The ordered probit model for \(y\) can be derived from a latent or unobserved continuous variable, \(y^{*}\), related to a set of explanatory variables according to a standard linear model:

$$\begin{aligned} y^{*}=\beta _0 +\beta _1 x_1 +\beta _2 x_2 +....+\beta _K x_K +\varepsilon \end{aligned}$$

where \(x_{1,\ldots , K}\) are the explanatory variables, which may include industry and country characteristics influencing the probability of different internationalization involvements, \(\beta _{1\ldots k}\) are the associated parameters, and \(\varepsilon \) is a random error term drawn from a standardized normal distribution. Although \(y^{*}\) is unobserved, \(y\) is observed and related to \(y^{*}\) by the following relationship:

$$\begin{aligned} {\begin{array}{lll} {y=0}&{} \quad {\hbox {if}}&{} {y^{*}\le \alpha _1 } \\ {y=1}&{} \quad {\hbox {if}}&{} {\alpha _1 <y^{*}\alpha _2 } \\ {y=2}&{} \quad {\hbox {if}}&{} {y^{*}>\alpha _2 } \\ \end{array} } \end{aligned}$$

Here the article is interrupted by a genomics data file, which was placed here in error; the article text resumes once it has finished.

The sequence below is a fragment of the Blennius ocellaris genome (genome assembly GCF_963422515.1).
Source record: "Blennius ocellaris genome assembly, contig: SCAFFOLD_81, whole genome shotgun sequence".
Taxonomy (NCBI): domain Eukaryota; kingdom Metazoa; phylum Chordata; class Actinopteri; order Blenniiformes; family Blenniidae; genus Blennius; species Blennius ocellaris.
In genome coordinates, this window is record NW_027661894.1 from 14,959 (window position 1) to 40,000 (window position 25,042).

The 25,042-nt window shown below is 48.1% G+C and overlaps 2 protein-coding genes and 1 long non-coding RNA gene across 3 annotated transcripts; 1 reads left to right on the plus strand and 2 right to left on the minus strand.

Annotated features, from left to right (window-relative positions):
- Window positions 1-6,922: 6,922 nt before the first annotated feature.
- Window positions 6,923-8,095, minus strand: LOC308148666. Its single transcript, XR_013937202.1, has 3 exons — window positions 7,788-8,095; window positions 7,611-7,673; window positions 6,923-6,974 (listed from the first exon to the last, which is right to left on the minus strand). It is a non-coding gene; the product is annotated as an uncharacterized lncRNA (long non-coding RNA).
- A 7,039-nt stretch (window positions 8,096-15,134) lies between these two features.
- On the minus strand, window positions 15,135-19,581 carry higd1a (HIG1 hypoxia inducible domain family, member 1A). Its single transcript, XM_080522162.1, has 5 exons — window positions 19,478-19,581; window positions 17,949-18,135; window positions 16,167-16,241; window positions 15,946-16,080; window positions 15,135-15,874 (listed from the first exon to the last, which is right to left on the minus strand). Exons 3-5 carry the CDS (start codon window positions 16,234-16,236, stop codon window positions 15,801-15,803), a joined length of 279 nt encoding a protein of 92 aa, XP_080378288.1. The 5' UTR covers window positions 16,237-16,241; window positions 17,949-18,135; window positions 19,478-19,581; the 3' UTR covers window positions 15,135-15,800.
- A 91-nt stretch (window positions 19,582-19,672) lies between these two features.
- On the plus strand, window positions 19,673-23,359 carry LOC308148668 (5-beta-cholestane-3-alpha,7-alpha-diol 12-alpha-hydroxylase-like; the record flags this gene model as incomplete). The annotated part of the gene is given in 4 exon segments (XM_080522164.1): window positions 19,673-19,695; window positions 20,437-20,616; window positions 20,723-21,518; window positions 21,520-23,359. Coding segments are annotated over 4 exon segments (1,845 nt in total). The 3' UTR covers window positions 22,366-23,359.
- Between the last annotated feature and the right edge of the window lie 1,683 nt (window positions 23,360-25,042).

where \(\alpha _{1}<\alpha _{2}\) are the unobserved cut points identifying the boundaries between the different levels of international involvement. Therefore, given the standard normal assumption for the error term, we can derive each response probability of observing an industry as being “domestic” (i.e. the dependent variable \(y\) taking the value of 0) as:

$$\begin{aligned} \Pr [y=0]= & {} \Pr [y^{*}\le \alpha _1 ] \nonumber \\= & {} \Pr [\beta _0 +\beta _1 x_1 +\beta _2 x_2 +....+\beta _K x_K +\varepsilon \le \alpha _1 ] \nonumber \\= & {} \Pr [\varepsilon \le \alpha _1 -(\beta _0 +\beta _1 x_1 +\beta _2 x_2 +....+\beta _K x_K )] \\= & {} \Phi (\alpha _1 -(\beta _0 +\beta _1 x_1 +\beta _2 x_2 +....+\beta _K x_K )) \nonumber \\= & {} \Phi (\alpha _1 -\mathbf{x \upbeta } )\nonumber \end{aligned}$$